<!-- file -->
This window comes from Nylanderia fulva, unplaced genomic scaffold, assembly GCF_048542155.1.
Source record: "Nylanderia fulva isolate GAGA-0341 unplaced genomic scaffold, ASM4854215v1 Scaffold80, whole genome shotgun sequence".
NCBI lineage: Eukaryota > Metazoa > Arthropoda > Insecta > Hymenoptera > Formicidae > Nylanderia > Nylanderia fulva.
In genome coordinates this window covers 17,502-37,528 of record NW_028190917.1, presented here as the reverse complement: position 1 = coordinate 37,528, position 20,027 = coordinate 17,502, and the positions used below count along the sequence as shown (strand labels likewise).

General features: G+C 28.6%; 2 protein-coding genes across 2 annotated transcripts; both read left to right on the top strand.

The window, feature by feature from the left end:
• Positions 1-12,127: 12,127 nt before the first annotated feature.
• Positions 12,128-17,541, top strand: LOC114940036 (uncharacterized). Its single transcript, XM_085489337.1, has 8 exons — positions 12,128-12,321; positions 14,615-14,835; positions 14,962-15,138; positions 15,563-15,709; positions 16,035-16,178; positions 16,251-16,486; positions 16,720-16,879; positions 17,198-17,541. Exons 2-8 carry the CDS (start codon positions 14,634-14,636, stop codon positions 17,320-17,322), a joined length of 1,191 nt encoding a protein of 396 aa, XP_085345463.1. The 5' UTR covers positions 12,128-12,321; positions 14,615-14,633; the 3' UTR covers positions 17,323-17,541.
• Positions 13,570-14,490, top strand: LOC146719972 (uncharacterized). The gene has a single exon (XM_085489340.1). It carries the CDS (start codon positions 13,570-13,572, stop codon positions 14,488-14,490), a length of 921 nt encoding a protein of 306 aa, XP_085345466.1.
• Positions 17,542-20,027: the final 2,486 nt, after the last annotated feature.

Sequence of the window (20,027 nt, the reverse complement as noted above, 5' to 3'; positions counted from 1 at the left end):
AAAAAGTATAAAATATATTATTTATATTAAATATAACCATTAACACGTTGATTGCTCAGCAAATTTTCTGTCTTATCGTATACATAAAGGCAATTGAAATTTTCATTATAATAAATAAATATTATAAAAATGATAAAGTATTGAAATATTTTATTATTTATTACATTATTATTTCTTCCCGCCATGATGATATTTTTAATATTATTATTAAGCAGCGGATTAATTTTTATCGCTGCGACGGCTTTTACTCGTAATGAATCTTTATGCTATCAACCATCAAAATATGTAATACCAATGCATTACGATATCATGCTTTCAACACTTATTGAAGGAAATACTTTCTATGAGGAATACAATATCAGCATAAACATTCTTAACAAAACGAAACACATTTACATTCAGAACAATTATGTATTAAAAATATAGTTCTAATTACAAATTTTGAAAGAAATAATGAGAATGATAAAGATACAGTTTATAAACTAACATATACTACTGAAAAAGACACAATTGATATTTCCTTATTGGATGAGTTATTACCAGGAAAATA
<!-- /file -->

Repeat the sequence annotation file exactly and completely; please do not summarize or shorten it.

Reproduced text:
This window comes from Nylanderia fulva, unplaced genomic scaffold, assembly GCF_048542155.1.
Source record: "Nylanderia fulva isolate GAGA-0341 unplaced genomic scaffold, ASM4854215v1 Scaffold80, whole genome shotgun sequence".
NCBI lineage: Eukaryota > Metazoa > Arthropoda > Insecta > Hymenoptera > Formicidae > Nylanderia > Nylanderia fulva.
In genome coordinates this window covers 17,502-37,528 of record NW_028190917.1, presented here as the reverse complement: position 1 = coordinate 37,528, position 20,027 = coordinate 17,502, and the positions used below count along the sequence as shown (strand labels likewise).

General features: G+C 28.6%; 2 protein-coding genes across 2 annotated transcripts; both read left to right on the top strand.

The window, feature by feature from the left end:
• Positions 1-12,127: 12,127 nt before the first annotated feature.
• Positions 12,128-17,541, top strand: LOC114940036 (uncharacterized). Its single transcript, XM_085489337.1, has 8 exons — positions 12,128-12,321; positions 14,615-14,835; positions 14,962-15,138; positions 15,563-15,709; positions 16,035-16,178; positions 16,251-16,486; positions 16,720-16,879; positions 17,198-17,541. Exons 2-8 carry the CDS (start codon positions 14,634-14,636, stop codon positions 17,320-17,322), a joined length of 1,191 nt encoding a protein of 396 aa, XP_085345463.1. The 5' UTR covers positions 12,128-12,321; positions 14,615-14,633; the 3' UTR covers positions 17,323-17,541.
• Positions 13,570-14,490, top strand: LOC146719972 (uncharacterized). The gene has a single exon (XM_085489340.1). It carries the CDS (start codon positions 13,570-13,572, stop codon positions 14,488-14,490), a length of 921 nt encoding a protein of 306 aa, XP_085345466.1.
• Positions 17,542-20,027: the final 2,486 nt, after the last annotated feature.

Sequence of the window (20,027 nt, the reverse complement as noted above, 5' to 3'; positions counted from 1 at the left end):
AAAAAGTATAAAATATATTATTTATATTAAATATAACCATTAACACGTTGATTGCTCAGCAAATTTTCTGTCTTATCGTATACATAAAGGCAATTGAAATTTTCATTATAATAAATAAATATTATAAAAATGATAAAGTATTGAAATATTTTATTATTTATTACATTATTATTTCTTCCCGCCATGATGATATTTTTAATATTATTATTAAGCAGCGGATTAATTTTTATCGCTGCGACGGCTTTTACTCGTAATGAATCTTTATGCTATCAACCATCAAAATATGTAATACCAATGCATTACGATATCATGCTTTCAACACTTATTGAAGGAAATACTTTCTATGAGGAATACAATATCAGCATAAACATTCTTAACAAAACGAAACACATTTACATTCAGAACAATTATGTATTAAAAATATAGTTCTAATTACAAATTTTGAAAGAAATAATGAGAATGATAAAGATACAGTTTATAAACTAACATATACTACTGAAAAAGACACAATTGATATTTCCTTATTGGATGAGTTATTACCAGGAAAATA